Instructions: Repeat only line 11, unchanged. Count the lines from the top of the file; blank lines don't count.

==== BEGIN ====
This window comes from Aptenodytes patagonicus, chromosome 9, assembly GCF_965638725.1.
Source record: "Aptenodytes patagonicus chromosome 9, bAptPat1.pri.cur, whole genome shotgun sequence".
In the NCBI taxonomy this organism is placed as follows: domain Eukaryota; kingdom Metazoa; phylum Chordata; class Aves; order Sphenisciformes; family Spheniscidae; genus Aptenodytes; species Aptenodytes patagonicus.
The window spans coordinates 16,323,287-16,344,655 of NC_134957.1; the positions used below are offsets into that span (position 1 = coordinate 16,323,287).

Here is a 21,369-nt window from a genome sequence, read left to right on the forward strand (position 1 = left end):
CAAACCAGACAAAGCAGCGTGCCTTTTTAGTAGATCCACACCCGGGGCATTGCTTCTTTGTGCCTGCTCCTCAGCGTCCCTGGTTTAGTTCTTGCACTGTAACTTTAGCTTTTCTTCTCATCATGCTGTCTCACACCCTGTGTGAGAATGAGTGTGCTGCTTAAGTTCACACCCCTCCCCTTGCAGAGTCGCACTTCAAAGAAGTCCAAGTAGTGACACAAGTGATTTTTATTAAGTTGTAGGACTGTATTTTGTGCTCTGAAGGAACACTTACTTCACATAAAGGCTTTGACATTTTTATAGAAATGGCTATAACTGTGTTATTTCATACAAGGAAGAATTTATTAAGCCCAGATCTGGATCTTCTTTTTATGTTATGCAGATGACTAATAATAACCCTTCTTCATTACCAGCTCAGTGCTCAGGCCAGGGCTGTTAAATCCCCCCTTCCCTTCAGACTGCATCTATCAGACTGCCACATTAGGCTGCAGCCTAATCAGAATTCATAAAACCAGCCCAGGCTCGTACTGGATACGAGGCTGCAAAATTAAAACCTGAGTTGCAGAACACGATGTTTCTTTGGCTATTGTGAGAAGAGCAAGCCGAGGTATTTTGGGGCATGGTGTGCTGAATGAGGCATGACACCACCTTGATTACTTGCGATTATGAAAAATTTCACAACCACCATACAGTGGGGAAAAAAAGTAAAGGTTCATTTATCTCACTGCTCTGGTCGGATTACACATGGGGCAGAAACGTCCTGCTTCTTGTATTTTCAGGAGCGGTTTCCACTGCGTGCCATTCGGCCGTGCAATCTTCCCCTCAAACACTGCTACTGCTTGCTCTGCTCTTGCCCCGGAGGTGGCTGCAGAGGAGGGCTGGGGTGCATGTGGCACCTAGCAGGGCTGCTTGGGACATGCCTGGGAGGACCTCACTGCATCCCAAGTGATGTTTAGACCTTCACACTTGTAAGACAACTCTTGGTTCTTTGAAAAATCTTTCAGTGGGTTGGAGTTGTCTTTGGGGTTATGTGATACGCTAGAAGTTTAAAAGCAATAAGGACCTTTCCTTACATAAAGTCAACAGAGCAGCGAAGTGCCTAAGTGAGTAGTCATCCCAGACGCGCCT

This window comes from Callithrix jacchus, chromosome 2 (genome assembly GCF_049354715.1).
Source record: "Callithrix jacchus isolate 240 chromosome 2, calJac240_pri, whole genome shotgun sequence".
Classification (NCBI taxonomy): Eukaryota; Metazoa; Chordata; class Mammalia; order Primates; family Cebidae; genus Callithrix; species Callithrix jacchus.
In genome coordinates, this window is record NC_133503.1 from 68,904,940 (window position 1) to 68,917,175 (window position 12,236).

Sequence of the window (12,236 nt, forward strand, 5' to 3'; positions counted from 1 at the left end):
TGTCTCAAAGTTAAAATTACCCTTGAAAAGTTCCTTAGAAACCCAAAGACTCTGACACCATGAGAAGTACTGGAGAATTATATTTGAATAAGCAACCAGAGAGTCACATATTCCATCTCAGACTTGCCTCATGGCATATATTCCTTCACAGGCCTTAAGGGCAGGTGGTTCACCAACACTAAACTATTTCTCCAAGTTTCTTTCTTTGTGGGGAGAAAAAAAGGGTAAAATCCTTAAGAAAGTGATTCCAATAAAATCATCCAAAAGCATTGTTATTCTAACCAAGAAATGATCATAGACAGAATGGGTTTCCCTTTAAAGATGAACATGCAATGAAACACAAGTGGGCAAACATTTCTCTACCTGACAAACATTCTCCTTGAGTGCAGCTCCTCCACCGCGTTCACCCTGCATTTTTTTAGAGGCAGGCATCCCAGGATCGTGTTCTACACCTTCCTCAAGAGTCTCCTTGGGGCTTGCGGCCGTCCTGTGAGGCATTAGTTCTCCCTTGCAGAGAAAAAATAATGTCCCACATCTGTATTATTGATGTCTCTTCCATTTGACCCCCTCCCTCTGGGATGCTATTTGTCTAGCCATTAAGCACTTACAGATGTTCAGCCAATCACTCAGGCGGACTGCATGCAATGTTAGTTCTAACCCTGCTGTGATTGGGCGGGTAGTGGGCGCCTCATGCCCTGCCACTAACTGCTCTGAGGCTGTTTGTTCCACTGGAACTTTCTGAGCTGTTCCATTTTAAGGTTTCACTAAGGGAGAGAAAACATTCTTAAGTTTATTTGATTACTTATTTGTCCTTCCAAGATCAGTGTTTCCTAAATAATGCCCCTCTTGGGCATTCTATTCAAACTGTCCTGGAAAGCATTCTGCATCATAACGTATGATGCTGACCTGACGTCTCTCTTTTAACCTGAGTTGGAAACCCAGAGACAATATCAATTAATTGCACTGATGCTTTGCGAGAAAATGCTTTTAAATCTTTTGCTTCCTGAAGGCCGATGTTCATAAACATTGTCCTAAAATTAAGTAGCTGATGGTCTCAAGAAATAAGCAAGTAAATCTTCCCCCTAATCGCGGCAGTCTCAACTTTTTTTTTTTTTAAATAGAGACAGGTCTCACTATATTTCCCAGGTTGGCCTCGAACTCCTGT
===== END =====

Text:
Sequence of the window (12,236 nt, forward strand, 5' to 3'; positions counted from 1 at the left end):